Thank you for Tears and La-cry-mation
Crocodiles don’t really cry.
The one in Rudyard Kipling’s story was just pretending.
Maybe elephants cry, maybe chimpanzees, maybe harp seals, or other vertebrates do cry.
I have seen some animals exercise their tear ducts. At the time, I was almost certain it was associated with more than eye washing, but I can not know because they could not tell me.
Most scientists say that humans are the only animals that cry “emotional” tears.
They probably never had a dog.
And they definitely didn’t see that documentary about elephants returning to burial grounds, probably never heard a baby mammal that was separated from it’s mother either.
Again, I can not know.
Humans definitely cry. (well, most of us)
It amazes me how that works.
Sometimes I cry for no good reason. It just sneaks up on me.
Once, I was sitting in the second row of an auditorium listening to Tibetan monks chant. I was so awed by the vibration of their voices that I didn’t even notice I was crying until twenty minutes worth of tears started falling onto my lap.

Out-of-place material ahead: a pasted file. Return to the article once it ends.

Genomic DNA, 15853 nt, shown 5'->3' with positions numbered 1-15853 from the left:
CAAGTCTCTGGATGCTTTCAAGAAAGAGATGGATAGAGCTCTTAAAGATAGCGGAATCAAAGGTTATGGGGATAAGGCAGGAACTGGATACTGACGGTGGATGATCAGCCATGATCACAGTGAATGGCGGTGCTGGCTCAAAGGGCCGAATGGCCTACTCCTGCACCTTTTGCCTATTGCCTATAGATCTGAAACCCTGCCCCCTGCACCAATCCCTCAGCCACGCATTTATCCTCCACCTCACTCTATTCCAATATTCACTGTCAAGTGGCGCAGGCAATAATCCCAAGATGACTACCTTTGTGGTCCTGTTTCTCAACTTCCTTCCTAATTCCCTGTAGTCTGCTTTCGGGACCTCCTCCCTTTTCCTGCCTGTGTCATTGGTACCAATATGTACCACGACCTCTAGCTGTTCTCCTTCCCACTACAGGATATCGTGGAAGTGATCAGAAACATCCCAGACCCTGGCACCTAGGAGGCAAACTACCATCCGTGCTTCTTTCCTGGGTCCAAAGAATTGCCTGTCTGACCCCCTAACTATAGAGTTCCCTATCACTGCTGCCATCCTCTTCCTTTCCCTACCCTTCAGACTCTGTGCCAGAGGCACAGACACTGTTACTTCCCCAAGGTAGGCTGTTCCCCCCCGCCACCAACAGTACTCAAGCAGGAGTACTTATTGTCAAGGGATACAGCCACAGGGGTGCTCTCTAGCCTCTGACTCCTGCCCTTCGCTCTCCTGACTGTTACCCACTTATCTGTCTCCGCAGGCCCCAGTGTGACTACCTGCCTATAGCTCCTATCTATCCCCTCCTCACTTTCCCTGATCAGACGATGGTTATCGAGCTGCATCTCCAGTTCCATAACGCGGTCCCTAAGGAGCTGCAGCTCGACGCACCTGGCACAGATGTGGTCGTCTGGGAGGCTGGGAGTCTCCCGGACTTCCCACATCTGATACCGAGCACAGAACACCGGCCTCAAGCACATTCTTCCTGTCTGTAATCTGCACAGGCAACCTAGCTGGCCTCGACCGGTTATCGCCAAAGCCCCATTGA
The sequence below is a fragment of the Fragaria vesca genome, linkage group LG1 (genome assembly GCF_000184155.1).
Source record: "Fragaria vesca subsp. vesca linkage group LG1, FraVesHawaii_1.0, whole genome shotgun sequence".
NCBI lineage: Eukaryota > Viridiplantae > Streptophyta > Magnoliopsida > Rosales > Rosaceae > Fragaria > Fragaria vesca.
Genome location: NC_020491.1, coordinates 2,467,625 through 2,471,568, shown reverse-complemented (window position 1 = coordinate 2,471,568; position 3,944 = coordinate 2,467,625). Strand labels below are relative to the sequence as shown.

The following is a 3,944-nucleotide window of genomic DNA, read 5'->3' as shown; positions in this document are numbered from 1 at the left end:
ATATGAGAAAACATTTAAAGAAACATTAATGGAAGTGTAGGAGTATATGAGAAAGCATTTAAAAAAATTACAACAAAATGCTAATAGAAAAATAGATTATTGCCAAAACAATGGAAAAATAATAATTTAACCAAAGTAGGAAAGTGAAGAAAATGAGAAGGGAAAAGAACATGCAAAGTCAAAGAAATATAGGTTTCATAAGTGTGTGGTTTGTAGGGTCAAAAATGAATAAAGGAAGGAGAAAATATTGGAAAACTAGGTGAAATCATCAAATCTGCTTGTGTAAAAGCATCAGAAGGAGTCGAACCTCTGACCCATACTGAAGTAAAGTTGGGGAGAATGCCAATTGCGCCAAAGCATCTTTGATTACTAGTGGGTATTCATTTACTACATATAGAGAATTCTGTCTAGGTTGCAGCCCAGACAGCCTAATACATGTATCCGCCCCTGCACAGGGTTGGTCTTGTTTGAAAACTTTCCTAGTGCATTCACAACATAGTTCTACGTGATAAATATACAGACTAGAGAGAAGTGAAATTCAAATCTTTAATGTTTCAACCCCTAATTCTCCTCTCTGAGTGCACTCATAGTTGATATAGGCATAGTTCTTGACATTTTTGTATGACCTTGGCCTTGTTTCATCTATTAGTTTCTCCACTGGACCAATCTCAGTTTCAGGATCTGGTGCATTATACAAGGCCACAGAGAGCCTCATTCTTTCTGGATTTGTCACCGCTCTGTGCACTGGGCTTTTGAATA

Sometimes I cry for very good reasons.
I am no cry baby, but I can be moved to tears when there is immense beauty involved.
I cry when my feelings are hurt or when I observe pain in others.
I cry when I laugh so hard that I almost can’t stand it.
I cry when I feel powerless to help someone who is suffering.
I cry when I get angry or feel limited.
I cry when I mourn;
Loss of loved ones
Loss of dignity
Loss of humanity that I have sometimes observed in our culture.
I especially cry at the loss of my own innocence—when I learn something new that pushes me past an idealistic notion which I was attached to.
I also cry when I paint, sometimes.
That is where lacrymation and creativity combines to free me from some of those other things that make me cry.
Tears are what we use to wash our heart.
~ by leakelley on July 29, 2013.